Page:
The Switch is the biggest selling console in the UK and US, but what annoys a lot of users is the OS and regulations on games. But now, thanks to an exploit, you might be able to make some sneaky modifications.
A vuln was recently found by the ReSwitched Project, who document Nintendo Switch hardware, software, and development. The vuln was found in Nvidia Tegra chips that are used in Switch devices. The vuln is a cold boot exploit, where you can inject code as the Switch boots up. It apparently works by forcing the Switch into USB recovery mode and then loading the exploit.
Dubbed a Fusée Gelée (frozen rocket), the vuln lets users run custom code on ROMs or to backup games to their own hard drive. The vuln would mean that users could take control of their gadget, put their own games onto the device and add firmware and code.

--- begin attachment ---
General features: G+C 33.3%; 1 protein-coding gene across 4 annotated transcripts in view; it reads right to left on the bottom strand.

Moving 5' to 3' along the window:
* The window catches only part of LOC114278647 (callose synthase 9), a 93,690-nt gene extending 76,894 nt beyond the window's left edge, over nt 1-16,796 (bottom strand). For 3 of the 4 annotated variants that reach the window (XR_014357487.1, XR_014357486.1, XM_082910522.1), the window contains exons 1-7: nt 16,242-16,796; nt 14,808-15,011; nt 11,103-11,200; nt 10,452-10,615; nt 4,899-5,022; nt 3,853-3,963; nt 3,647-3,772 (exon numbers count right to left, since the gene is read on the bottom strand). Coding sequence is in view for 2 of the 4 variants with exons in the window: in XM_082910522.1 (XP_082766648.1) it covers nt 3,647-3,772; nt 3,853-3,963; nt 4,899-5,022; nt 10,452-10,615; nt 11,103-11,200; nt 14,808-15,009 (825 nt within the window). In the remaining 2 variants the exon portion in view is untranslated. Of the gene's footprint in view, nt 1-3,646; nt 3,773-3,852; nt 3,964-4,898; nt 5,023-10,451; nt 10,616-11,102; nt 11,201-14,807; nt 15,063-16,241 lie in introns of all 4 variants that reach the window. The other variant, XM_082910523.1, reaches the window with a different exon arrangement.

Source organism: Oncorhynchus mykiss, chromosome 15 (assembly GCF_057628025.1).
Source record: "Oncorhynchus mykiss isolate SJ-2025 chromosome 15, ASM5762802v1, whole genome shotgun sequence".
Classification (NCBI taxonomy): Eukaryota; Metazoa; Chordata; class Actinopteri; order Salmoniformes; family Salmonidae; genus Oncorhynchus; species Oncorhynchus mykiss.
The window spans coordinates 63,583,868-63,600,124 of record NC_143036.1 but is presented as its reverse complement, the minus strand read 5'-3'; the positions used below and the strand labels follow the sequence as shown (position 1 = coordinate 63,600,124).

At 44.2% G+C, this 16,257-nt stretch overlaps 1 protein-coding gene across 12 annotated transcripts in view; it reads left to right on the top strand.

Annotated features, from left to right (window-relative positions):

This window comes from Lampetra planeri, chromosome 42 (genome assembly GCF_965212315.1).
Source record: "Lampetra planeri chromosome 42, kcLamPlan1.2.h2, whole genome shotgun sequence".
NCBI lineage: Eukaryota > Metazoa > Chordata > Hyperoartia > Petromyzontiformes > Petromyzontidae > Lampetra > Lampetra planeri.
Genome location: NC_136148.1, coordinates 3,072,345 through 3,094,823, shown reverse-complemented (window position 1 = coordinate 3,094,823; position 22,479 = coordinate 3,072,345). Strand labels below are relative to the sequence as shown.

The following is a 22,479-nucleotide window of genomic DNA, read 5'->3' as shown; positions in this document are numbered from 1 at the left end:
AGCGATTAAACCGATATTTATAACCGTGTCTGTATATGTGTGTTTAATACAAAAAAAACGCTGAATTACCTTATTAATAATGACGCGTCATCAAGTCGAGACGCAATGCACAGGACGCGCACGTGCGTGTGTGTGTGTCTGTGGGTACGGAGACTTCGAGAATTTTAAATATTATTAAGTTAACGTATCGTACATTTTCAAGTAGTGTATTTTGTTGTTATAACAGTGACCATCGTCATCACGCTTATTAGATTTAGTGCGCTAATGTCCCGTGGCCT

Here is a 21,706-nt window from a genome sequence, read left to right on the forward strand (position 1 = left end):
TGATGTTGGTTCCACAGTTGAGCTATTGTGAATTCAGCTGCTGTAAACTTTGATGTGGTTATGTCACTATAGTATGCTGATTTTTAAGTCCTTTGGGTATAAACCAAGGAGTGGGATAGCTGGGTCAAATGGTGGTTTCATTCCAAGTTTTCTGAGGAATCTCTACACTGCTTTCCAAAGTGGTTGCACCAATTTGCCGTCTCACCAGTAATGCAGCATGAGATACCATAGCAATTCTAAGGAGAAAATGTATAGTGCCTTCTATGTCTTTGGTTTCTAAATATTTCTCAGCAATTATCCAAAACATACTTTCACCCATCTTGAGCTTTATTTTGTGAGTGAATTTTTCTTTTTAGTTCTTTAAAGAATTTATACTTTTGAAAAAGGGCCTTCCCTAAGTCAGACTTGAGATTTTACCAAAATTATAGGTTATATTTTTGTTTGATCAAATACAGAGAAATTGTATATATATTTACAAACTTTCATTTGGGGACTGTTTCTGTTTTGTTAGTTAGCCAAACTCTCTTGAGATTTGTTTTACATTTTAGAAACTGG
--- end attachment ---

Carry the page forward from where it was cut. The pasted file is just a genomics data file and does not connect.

It seems like a turn of luck for people who want to mod their console, but privacy and security concerns are already arising. According to ReSwitched, the vuln can’t be patched without a major upheaval. Nor can older devices using Nvidia Tegra chips. So all current Nintendo Switch devices in circulation will be hackable. Full details of the vuln will hopefully be released by June 15 (unless someone else gets there first). ReSwitched have also notified Nvidia of the vuln.
The exploit can only happen with direct, physical access to the Switch. So no remote access concerns here at least. There’s still games privacy worries though, as I’m pretty sure Nintendo will only want users playing their games on the device…